Planning Green Paper (Supplementary) [4]

Session date: 
March 27, 2002
Question By: 
Tony Arbour
Organisation: 
GLA Conservatives
Asked Of: 
The Mayor

Question

That answer will come as an enormous disappointment to residents of Greater London. You will know that one of the principal objections to the current planning system is that the only person who can appeal against a decision they don't like is the applicant. Local communities might rise up in great numbers and oppose what has been said but they have no right of appeal. For you to say to then, as you have just done, that you think that this will improve local rights is really to buck the question. What you ought to have done, to show that you really do support the democratic input into the planning process, would have been for you in your response to have read the arguments in the green paper. They are in fact quite extensively set out, on third party rights of appeal and you should have used your influence to say that that ought to be done.

I have to say that it goes very badly against what you said in your manifesto. You said, "As an Independent Mayor I will introduce the most open accessible and inclusive style of government ever seen in the UK." As far as planning is concerned, you haven't done it with your own planning procedures and we have questioned you on that many times. But so far as this aspect of the planning system is concerned, when you have had a chance to act on behalf of Londoners to make the system more open you have failed to do so. Can I ask you therefore to reconsider your response on third party appeals in the light of what you said when you were elected?

Supplementary To: 

Answer

Answer for Planning Green Paper (Supplementary) [4]

Answer for Planning Green Paper (Supplementary) [4]

Answered By: 
The Mayor

I have a general feeling that the planning system is not effective. The problem is we get into great big appeals with lots of lawyers and long drawn out vital decisions for London's development take an inordinately long time. The classic example, and I accept this is the most extreme example, is that of Terminal 5, which was a charade. The Government of the day was determined that Terminal 5 was going ahead and the whole planning appeal was just window dressing. I think for small local issues the third party appeal doesn't come in to it usually. Where you have a major development and it's central to, or thought to be central to, London's well being, that is a political decision. I'd prefer to have a situation where more of these are dealt with by the Mayor. If people don't like the Mayor's decision they will get a new Mayor. I am sure my planning decisions will be a major issue at that next Mayoral Election and I think that that is right. That will do more to empower Londoners about the planning process than anything before. The one area where I think that third party rights are important is where a Council grants itself planning permission. That is the exception. The only instance I can think of where that has been a factor has been the Barking Lido, where I did direct refusal. That then went to appeal and everybody got their say. That is the one instance. I think as a general rule I would be inclined, where a Council has given itself planning permission and there is massive objection, to direct refusal so that a planning inquiry could take place.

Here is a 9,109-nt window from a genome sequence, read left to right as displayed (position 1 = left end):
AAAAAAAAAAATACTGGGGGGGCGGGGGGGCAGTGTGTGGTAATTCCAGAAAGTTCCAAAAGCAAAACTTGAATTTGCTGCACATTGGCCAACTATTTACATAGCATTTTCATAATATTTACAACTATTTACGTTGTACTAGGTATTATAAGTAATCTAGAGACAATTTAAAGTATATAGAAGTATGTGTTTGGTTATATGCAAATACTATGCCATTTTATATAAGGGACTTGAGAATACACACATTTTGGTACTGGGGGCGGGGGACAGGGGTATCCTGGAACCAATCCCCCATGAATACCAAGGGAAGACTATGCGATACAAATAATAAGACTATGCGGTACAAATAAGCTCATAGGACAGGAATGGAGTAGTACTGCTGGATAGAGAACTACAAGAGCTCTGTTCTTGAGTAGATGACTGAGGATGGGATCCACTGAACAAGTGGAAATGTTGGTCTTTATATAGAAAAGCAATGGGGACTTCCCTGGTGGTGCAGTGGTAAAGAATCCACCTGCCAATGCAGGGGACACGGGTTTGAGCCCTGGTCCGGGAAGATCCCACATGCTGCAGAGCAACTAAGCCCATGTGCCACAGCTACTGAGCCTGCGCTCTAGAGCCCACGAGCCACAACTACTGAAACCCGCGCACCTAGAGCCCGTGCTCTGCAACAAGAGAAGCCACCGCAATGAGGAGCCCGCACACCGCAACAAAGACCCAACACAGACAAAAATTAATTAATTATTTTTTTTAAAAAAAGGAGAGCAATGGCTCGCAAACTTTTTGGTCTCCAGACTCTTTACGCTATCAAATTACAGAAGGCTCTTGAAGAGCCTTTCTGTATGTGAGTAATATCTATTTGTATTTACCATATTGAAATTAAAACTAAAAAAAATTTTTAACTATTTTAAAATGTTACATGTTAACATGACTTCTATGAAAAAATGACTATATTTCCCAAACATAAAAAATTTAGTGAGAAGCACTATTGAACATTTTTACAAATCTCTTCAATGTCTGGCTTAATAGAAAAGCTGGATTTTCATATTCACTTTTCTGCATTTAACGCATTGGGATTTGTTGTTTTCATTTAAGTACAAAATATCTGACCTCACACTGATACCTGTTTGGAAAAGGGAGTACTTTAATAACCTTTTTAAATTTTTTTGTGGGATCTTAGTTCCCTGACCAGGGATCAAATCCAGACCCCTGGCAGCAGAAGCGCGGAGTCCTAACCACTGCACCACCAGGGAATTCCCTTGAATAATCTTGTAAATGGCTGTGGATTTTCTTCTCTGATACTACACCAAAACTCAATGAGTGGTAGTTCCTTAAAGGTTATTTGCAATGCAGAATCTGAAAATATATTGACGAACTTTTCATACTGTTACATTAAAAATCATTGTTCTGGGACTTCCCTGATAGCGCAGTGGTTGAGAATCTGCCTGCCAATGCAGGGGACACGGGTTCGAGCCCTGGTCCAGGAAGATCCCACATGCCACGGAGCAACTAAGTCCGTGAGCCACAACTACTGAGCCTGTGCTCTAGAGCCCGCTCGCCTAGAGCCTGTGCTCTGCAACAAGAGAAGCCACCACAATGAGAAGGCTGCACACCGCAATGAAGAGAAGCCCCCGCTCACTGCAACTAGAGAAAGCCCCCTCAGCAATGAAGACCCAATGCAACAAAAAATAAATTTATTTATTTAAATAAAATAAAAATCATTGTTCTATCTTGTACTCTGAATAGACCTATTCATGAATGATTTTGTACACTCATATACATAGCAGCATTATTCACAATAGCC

Tony Arbour: Thank you for that. It's a pity you didn't say that in your response on the green paper.

The Mayor: I'm happy to add it as an addendum and send it off.